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Thinking of Prime 60 Macro or 75 1.8

Discussion in 'Native Lenses' started by LisaO, Dec 19, 2012.

  1. LisaO

    LisaO Mu-43 Top Veteran

    Mar 18, 2010
    New York Metro Area
    I've been thinking of getting one of the new Olympus primes, either the 60mm Macro or 75mm 1.8. They both appeal to me I want a relatively long, fast sharp lens. I know the 75 is bigger and more $$. Anyone else with a similar dilemma?

    Also has anyone found good lens hood alternatives, I hate that Olympus sells these expensive lenses and then wants another $80 for a hood you can't even find.


    Thanks Mu4/3ers
  2. tuanies

    tuanies Mu-43 Veteran

    Jun 13, 2011
    Graham, WA
    Tuan Huynh
    I want both but my wife doesn't agree with me ;) 
  3. First step... figure out what you want to shoot. Then the decision will be obvious. 75mm is not a Macro and 60mm isn't as fast.
  4. 75mm and 60mm use a pretty common filter thread size. You can find inexpensive hoods that screw on the filter threads.... some plastic and some metal.
  5. twalker294

    twalker294 Mu-43 Top Veteran

    Aug 18, 2010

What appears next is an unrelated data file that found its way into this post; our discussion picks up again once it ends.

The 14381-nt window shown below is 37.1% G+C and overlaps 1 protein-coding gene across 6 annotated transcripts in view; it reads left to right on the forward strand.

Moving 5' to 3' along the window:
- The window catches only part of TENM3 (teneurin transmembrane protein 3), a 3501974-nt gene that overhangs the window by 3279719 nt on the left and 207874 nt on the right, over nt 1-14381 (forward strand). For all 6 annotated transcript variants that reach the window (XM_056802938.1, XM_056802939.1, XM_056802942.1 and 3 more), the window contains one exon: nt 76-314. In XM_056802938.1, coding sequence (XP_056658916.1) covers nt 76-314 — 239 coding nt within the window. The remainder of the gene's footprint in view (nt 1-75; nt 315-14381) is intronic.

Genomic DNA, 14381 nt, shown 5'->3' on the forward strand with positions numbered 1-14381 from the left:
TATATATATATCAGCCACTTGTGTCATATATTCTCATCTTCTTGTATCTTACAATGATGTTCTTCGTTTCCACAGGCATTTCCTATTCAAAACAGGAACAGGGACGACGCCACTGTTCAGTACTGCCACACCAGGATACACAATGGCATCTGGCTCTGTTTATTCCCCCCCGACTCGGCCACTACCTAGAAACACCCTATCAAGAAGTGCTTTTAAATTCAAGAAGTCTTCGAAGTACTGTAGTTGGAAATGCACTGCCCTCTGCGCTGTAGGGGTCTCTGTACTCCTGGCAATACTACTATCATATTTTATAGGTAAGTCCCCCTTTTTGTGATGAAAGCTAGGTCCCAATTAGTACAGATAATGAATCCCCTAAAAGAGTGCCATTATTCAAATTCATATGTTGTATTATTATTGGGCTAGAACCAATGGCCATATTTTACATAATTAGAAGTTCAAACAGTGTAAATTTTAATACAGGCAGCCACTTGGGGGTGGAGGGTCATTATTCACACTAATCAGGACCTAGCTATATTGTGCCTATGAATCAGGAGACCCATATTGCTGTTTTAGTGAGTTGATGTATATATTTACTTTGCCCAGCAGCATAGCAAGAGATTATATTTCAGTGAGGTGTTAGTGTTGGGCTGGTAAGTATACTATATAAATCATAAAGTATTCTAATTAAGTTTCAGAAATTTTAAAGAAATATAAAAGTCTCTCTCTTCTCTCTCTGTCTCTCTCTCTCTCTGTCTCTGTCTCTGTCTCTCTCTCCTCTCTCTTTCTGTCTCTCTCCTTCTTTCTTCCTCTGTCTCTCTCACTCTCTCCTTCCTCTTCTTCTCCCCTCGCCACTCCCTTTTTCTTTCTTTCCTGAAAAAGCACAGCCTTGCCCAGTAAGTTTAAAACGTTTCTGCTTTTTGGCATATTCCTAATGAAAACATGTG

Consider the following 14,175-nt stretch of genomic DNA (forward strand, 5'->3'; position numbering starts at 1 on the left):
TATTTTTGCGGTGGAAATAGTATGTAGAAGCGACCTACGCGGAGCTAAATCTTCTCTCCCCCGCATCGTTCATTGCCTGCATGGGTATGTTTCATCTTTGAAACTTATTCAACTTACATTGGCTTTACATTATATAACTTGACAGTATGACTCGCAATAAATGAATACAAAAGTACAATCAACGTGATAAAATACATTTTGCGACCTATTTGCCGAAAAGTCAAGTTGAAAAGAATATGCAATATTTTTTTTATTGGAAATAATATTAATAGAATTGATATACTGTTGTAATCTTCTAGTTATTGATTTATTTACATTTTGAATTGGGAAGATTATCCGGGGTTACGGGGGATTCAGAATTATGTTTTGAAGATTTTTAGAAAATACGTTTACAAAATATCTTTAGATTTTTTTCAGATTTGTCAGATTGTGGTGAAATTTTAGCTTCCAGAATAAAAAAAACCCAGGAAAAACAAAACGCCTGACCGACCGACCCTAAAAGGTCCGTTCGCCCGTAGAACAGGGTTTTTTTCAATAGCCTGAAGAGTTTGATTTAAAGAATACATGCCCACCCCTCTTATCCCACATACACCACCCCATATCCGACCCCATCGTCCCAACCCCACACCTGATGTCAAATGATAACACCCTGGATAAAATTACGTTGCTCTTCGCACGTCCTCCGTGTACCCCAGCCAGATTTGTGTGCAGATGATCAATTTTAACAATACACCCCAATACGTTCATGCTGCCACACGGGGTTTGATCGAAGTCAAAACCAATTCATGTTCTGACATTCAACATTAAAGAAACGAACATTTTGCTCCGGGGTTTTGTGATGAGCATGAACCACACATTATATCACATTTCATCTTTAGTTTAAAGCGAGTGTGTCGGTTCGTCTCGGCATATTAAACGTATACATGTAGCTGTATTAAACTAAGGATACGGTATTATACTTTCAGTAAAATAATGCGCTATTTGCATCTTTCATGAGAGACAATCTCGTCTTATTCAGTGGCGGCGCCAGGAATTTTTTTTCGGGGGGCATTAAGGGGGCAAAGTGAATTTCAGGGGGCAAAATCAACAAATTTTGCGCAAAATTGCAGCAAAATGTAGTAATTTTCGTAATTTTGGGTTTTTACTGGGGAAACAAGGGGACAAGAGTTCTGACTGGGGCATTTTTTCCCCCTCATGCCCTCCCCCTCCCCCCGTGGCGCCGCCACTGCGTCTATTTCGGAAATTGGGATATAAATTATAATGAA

The 75 is at the top of my wish list so for me it would be a no brainer. Do you shoot much macro? Do you have the lighting equipment to do it properly?
  6. LisaO

    LisaO Mu-43 Top Veteran

    Mar 18, 2010
    New York Metro Area
    I shoot macro sometimes and have macro lenses for my DSLR but they are big and heavy. At one time I had the Panasonic/Leica 45 macro but sold it in favor of using a manual focus Nikon Macro 55 via adapter to m4/3.

    To me the 75mm 1.8 looks quite nice, focuses pretty close but is big and heavy for a M4/3 lens.

    I was really wondering if anyone has found good eBay copies of the OEM hoods for 1/8 the price. I really think they should be included with any $200+ lens.

    I have lights, tripods, reflectors etc. I don't know how much I would use the lens as a macro vs just as a longer lens.
  7. yekimrd

    yekimrd Mu-43 All-Pro

    Jun 14, 2012
    Cincinnati, OH
    The 60mm is pretty versatile and can also do as a very good portrait lens. Drive up your ISO and it can shoot with indoor lighting. Pretty damn sharp, better than the 45/1.8 and 25/1.4. Only flaw I've noticed is that oversaturates reds.